Rigoletto

February 16, 2013

in Operas

Opera (1851)
by Giuseppi Verdi
Libretto by Francesco Maria Piave
Based on the play Le roi s’amuse (The King Amuses Himself)
by Victor Hugo.

Metropolitan Opera
New York, NY
Live in HD

Conductor: Michele Mariotti

Production: Michael Mayer
Set Designer: Christine Jones
Costume Designer Susan Hilferty
Lighting Designer: Kevin Adams
Choreographer: Steven Hoggett

With Diana Damrau (Gilda), Oksana Volkova (Maddalena), Piotr Beczala (The Duke), Željko Lučić (Rigoletto), Štefan Kocán (Sparafucile)

Željko Lučić as Rigoletto, and Company, in 'Rigoletto'

Željko Lučić as Rigoletto
and Company
in “Rigoletto”
Photo: Ken Howard/Metropolitan Opera

A delightfully inventive and irreverent new production of the Verdi classic set in Las Vegas in the 1960s, replete with a male chorus dressed like the Rat Pack.

Rigoletto is the court jester for The Duke, who is an incurable womanizer, and partakes in various ruses sponsored by The Duke’s cronies to enable his escapades. Unbeknownst to Rigoletto, his beautiful and innocent daughter, Gilda, has fallen for The Duke without knowing who he is. Thinking he is a poor student, her heart is stolen, and big trouble begins. Caught red-handed in some of his acts as The Duke’s crony, Rigoletto is cursed by one of the cuckolds, foreboding ill. Once Rigoletto finds out about The Duke’s pursuit of Gilda he is none too pleased, and things get complicated when Rigoletto seeks revenge and hires Sparafucile, an assassin. However much he tries to frustrate The Duke’s pursuit of Gilda, the curse bears potency, and tragedy ensues.

This delightful new production is set in Las Vegas in the 1960s and has lots of neon and glitz. The idea of this narcissistic and corrupt setting is well suited to the opera, all about an irresponsibly indulgent royal. The sets, lighting and costumes are beautifully conceived overall and makes the whole experience lots of fun.

The male chorus, all decked out in its snazzy Las Vegas wares, looked great, and the Peter Lawford, Sammy Davis and Dean Martin act-alikes were all very good.

Željko Lučić as Rigoletto in 'Rigoletto'

Željko Lučić as Rigoletto
in “Rigoletto”
©2012 Metropolitan Opera

In his entr’acte interview with noted soprano Renée Fleming, the very capable Rigoletto, Željko Lučić, said, quite humorously, that he was told, presumably by the director, that his character was like Don Rickles. It is quite funny to think of this international opera star even coming to know who Don Rickles is, much less using his persona as the basis of his characterization. But that is just one of the curiosities that make this production vivacious and interesting.

It is something of a gamble to redesign these classic productions, and sometimes it just does not work. Last season’s new, abstractionist production at the Metropolitan Opera of La Traviata I thought not successful. Its austerity and overwrought symbolism just did not come across to me.

But here the glitz and the glamour fit right in.

Even the act opening which (Holy Cow, at the Metropolitan Opera!) features a nearly nude pole dancer, in pasties, doing her salaciously seductive dance, works, and is a convincing piece of the action.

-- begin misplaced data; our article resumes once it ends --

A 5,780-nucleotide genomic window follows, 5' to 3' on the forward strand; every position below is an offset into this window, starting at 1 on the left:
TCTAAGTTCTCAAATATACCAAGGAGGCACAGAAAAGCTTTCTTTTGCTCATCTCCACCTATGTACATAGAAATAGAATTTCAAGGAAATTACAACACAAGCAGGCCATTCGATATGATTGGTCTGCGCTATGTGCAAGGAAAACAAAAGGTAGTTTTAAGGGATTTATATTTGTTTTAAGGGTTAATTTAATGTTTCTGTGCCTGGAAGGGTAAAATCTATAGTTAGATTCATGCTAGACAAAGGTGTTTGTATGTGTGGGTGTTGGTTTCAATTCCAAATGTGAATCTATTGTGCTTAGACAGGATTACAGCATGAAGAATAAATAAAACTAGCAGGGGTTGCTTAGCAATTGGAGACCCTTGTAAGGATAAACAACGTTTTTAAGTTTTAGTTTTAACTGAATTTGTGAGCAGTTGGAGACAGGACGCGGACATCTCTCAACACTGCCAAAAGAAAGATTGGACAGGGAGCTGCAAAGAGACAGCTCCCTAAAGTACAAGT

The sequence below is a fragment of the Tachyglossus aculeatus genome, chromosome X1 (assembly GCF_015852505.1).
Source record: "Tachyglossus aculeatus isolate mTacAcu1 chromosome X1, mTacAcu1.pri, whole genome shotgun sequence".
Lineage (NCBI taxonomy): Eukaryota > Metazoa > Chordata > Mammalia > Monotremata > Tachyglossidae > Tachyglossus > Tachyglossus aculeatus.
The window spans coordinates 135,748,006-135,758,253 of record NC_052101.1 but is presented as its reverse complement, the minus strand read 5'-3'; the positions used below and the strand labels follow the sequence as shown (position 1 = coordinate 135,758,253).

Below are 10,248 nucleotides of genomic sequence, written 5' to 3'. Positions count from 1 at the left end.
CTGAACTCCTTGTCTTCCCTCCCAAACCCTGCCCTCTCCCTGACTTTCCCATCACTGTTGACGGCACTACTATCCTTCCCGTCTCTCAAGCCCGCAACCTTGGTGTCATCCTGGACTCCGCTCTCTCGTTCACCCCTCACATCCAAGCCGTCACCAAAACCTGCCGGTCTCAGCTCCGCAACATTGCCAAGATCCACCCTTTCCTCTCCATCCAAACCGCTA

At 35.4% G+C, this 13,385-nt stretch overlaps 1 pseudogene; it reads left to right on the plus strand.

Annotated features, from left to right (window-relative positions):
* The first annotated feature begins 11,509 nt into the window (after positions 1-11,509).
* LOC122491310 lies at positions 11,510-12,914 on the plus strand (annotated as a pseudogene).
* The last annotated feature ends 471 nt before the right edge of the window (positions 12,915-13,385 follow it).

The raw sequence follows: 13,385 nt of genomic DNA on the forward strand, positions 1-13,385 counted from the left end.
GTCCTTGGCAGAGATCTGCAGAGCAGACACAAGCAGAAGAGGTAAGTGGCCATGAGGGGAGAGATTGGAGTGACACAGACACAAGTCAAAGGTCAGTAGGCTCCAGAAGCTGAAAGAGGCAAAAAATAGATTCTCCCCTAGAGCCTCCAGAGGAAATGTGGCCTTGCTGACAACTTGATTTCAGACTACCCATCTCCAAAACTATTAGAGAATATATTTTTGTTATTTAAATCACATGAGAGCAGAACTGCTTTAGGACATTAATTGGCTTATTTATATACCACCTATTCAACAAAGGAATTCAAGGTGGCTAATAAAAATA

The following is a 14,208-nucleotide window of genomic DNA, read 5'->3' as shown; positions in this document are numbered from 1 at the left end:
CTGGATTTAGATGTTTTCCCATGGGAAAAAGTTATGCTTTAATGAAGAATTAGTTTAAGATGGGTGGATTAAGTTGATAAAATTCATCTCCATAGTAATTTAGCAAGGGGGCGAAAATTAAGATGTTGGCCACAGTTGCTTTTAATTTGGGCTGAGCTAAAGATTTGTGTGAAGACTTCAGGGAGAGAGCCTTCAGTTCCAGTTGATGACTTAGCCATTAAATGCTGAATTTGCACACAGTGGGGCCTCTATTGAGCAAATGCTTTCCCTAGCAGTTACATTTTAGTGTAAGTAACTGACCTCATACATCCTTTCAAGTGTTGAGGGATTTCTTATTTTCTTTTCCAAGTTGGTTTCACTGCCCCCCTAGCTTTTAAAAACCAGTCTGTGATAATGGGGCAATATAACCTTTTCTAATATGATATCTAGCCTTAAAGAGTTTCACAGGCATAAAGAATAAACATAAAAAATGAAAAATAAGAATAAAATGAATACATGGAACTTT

The direction and the design team of Michael Mayer, Christine Jones, Susan Hilferty and Kevin Adams have come off a number of recent Broadway successes (the celebrated rock musical, Spring Awakening, on Broadway from 2006 to 2009, among them) and the embellishment and inventiveness they offer here is very welcome.

In general the singing was very good.

It was, I must say, ironic to listen to the range of interviews with the principal singers conducted by Fleming, who asked repeatedly about the influence of the distinctive new production on their performances, only to hear repeatedly that it did not make very much of a difference. Though they acknowledged the ingenuity and guidance of the adept director, Michael Mayer, in helping them to develop these Rat Pack inspired characters, they generally seemed to regard the unique production values as insignificant to the major dramatic thrust of the opera and to their performances.

Diana Damrau (Gilda) has a beautifully clear soprano and a capacity to shape and project phrases with great care and specificity. Her vocal talents were much on show in this virtuosic role. However, her acting did not quite do it for me, her character coming across too much like a wholesome milkmaid rather than like the child of a Las Vegas comedian, however pure of heart.

Piotr Beczala (The Duke) did his vocal job adeptly, and carried off the role of the irresponsible lord gleefully. He finished his great aria, La Donna è Mobile swinging with abandon around the pastied dancer’s pole.

Željko Lučić, as Rigoletto, bore his role with a convincing mood of burden and doom, dragging himself portentously around stage, crying out with a voice richly seasoned with gravel, as well as gravity, making the entire portrayal darkly forceful.

The most distinctive voice, however, was that of Štefan Kocán, in the relatively small role of Sparafucile, the assassin. His rich bass projected and echoed, and his depiction of the dastardly murderer was impeccably unsettling. The audience cheered for him.

The design of the final act involves a pervasive and inventive use of neon, putting Las Vegas on an especially high dose of drugs, bringing it to the intoxicating levels of grand tragic opera.

The conductor, Michele Mariotti, looked very young, more from the Brat Pack than the Rat Pack (though actually older than he appeared, at about 33), but he carried off his duties very well.

– BADMan

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